Posts filed under ‘Off-season’
The Double Oak Way climb has been a favorite of mine since I first rode it a couple years ago after somebody at Tuesday Worlds mentioned that they had rode their motorcycle up it the day before. The very next day, I went for a ride out to Mt Laurel and climbed it for the first time. I had scouted it out ahead of time using topocreator.com and knew that the road would take you up over 1400ft, which is very rare for the Birmingham area. The only other climb I am aware of that tops out at over 1400ft is the Pine Mountain climb north of Trussville.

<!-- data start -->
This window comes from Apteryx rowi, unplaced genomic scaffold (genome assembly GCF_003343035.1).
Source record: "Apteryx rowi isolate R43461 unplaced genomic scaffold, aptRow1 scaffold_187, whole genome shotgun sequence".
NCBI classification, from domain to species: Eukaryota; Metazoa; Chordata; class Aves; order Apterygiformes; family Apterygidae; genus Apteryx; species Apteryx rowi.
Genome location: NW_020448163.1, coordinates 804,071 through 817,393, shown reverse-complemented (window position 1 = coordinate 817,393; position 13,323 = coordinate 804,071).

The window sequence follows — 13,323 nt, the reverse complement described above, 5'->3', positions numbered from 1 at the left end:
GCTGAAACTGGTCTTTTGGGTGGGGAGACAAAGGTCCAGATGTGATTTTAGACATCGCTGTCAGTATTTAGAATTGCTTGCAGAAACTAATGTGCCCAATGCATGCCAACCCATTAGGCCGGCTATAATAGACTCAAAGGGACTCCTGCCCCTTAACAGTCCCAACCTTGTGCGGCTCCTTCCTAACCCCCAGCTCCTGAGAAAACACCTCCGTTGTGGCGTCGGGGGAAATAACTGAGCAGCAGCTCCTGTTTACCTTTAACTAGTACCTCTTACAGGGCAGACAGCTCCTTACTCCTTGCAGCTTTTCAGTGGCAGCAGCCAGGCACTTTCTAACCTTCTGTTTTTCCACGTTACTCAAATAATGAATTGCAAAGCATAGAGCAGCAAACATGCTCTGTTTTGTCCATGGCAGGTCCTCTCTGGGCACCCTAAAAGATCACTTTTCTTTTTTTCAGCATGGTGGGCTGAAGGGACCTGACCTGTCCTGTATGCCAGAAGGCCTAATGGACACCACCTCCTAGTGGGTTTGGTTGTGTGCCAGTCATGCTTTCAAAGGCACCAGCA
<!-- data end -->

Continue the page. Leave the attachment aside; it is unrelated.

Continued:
So anyway, my first time up the Double Oak Way climb was the summer of 2008. Since then, I have climbed it probably 20 times over the course of a couple years. Well, as I was working on the topocreator.com website last night (yes, it is going to go into real beta testing soon!), I stumbled across a topocreator map of the climb and noticed for the FIRST time that there was a small thick contour line representing 1500ft not too far from where the road ends at the radio towers. The towers are at an elevation of just over 1450ft, but less than 3/4 of a mile away was the opportunity to ride up to 1500ft. I immediately scanned the map to find the lowest point in the area to see just how big a climb I could make it. And it turns out there is a spot in nearby Chelsea at 475ft meaning that the total vertical relief was just over 1000ft. Plus with a few downhills thrown in throughout the climb, there is over 1700ft of total elevation gain in the 10.3 mile climb.